General Motors: Best Laid Plans

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Summary

  • Another activist investor is taking on the largest carmaker in the U.S.
  • However, David Einhorn's financial engineering plan has fallen on deaf ears.
  • But this is a potential positive, as GM needs to be preparing for a topping of the auto market.

General Motors (NYSE:GM) has a new activist of sorts. It faced an activist investor group, headed by Harry Wilson, back in 2015, who pushed the company to install a massive buyback. GM ultimately, and reluctantly, gave in.

Now, David Einhorn's Greenlight Capital is making another activist run at the company. This comes as shares of GM have grossly underperformed over the last two years. The stock has fallen 6% in the last 24 months, while the S&P 500 (SPY) is up 15%.

GM is a carmaker first and foremost, but can it be more? David Einhorn certainly things so, but his timing comes at an interesting juncture.

In particular, the auto sales market might be topping out. March auto sales were anything but appealing, and we might be seeing a topping of auto sales in the U.S. March auto sales were below expectations, coming in at an annualized rate of 16.5 million - below the 17.3 million expected. For the first time since August, the annual auto sales rate is now below 17 million.

With this, Einhorn has already been working on other ways to unlock value for GM shareholders. His activist hedge fund owns 0.88% of GM shares and approached the company about seven months ago. Greenlight's presentation suggests GM is too cheap, at under 6x earnings. The fix is to create two classes of stock - one class for the dividend, and one for growth-focused investors. A relatively simple move that Greenlight says could get shares up to $60, or 70% upside.

Essentially, Einhorn is looking creating value out of thin air. All he's proposing to do is to create, in effect, a preferred class of stock for GM. He's hoping that by creating a separate class of "dividend" shares, other investors (those not owning GM shares) will take notice of the dividend and/or the growth and purchase the stock.

The idea is to bring in new buyers, new GM shareholders, by creating something for everyone. If you want income, you can get it with the dividend shares. More interested in playing the growth angle of the auto industry? There's GM growth shares.

However, much like the pushback Harry Wilson saw in trying to get GM to boost its dividend, the company has already pushed back against Einhorn. At the end of the day, a split class structure like Einhorn proposed would likely lead to more confusion than it's worth. Plus, it does little to help the company sell more cars. And lest we forget, GM has been down the road of trying out tracking stocks, having done so in the 1980s. It created GME shares for its Electronic Data Services acquisition and GMH (Hughes Electronics) shares to give investors exposure to those respective operations and the dividends tied to them. The move proved to be more confusing than anything else.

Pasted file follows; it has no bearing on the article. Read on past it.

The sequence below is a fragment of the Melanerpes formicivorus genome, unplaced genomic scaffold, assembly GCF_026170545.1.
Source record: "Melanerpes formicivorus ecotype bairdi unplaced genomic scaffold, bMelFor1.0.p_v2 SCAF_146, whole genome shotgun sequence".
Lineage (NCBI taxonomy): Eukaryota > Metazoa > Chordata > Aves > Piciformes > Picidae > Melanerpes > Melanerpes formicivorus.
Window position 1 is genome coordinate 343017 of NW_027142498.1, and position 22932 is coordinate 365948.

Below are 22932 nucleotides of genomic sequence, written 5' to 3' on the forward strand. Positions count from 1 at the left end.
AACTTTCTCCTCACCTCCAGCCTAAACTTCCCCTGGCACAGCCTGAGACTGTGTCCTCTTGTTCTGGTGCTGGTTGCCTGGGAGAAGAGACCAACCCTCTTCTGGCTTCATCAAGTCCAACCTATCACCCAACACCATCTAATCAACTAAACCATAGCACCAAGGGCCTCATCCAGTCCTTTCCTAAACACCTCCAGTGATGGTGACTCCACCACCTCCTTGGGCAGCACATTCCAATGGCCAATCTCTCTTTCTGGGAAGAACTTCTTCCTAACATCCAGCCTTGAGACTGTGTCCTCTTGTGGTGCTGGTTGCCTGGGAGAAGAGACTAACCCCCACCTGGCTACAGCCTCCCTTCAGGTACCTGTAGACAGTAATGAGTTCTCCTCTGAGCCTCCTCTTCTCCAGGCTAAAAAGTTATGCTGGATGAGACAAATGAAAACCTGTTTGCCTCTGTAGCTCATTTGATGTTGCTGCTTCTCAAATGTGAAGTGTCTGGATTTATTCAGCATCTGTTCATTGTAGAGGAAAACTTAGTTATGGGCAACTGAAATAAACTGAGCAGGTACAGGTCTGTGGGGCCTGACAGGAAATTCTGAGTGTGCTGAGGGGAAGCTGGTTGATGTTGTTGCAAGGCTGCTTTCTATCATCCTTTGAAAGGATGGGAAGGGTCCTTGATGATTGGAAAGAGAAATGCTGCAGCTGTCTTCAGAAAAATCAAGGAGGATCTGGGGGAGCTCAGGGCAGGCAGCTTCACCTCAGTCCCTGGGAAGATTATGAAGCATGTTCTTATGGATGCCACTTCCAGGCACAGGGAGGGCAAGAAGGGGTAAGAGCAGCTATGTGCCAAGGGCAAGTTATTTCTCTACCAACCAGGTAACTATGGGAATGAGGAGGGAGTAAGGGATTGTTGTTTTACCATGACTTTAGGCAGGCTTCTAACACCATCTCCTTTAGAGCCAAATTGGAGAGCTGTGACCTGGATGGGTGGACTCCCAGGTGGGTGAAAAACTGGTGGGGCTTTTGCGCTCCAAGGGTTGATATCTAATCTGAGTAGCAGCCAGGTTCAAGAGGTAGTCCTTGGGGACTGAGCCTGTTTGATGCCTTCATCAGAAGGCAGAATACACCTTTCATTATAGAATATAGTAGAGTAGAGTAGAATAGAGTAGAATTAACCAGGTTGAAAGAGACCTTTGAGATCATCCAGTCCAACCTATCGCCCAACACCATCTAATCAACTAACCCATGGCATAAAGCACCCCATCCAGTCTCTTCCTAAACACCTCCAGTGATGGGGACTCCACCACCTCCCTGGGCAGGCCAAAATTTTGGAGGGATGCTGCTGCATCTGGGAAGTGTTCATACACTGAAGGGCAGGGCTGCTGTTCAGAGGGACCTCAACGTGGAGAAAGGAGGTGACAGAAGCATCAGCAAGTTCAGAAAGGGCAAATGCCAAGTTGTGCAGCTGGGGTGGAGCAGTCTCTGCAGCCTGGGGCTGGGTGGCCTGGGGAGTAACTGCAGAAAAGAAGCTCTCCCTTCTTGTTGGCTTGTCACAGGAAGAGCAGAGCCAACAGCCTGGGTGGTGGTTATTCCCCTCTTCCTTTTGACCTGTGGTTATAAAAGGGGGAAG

GM cites a possible weakening of its balance sheet if it went with Einhorn's proposal. And the company has been working hard since the 2009 bankruptcy to clean up its balance sheet. This was one of the big reasons that GM resisted Harry Wilson so adamantly.

Basically, the move to create a class of dividend shares would be very similar to having a preferred stock with fixed dividends. In the eyes of credit rating agencies like Moody's and Standard & Poor's, the dividend shares would be just like debt and put a strain on the company's creditworthiness and lock it into an "inflexible cash outflow burden."

But let us not lose sight that Einhorn is still a longer-term GM shareholder, having owned shares since 2011. The better move for Einhorn, and GM, would be to push the company on further cutting costs and preparing for what looks to be a topping in the auto sales market.

Given its superior dividend and already discounted valuation, GM may well hold up better than its peers if (and when) we see a further fall in auto sales. The problem is, if we are to see a weakening auto industry, studious investors will be best served looking for returns elsewhere. GM's cheap valuation and high dividend can't make up for the fact that industry dynamics are working against it right now.

This article was written by

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At Activist Stocks we use hedge funds and activist investors to find actionable investing ideas. That is, stocks with catalysts to unlock and generate shareholder value. Activist Stocks also offers a catalyst and event-driven idea forum for investors looking for unique idea generation, Catalyst-Driven Small-Caps, where I share daily activist and turnaround insights and deep dives.

Disclosure: I/we have no positions in any stocks mentioned, and no plans to initiate any positions within the next 72 hours. I wrote this article myself, and it expresses my own opinions. I am not receiving compensation for it (other than from Seeking Alpha). I have no business relationship with any company whose stock is mentioned in this article.

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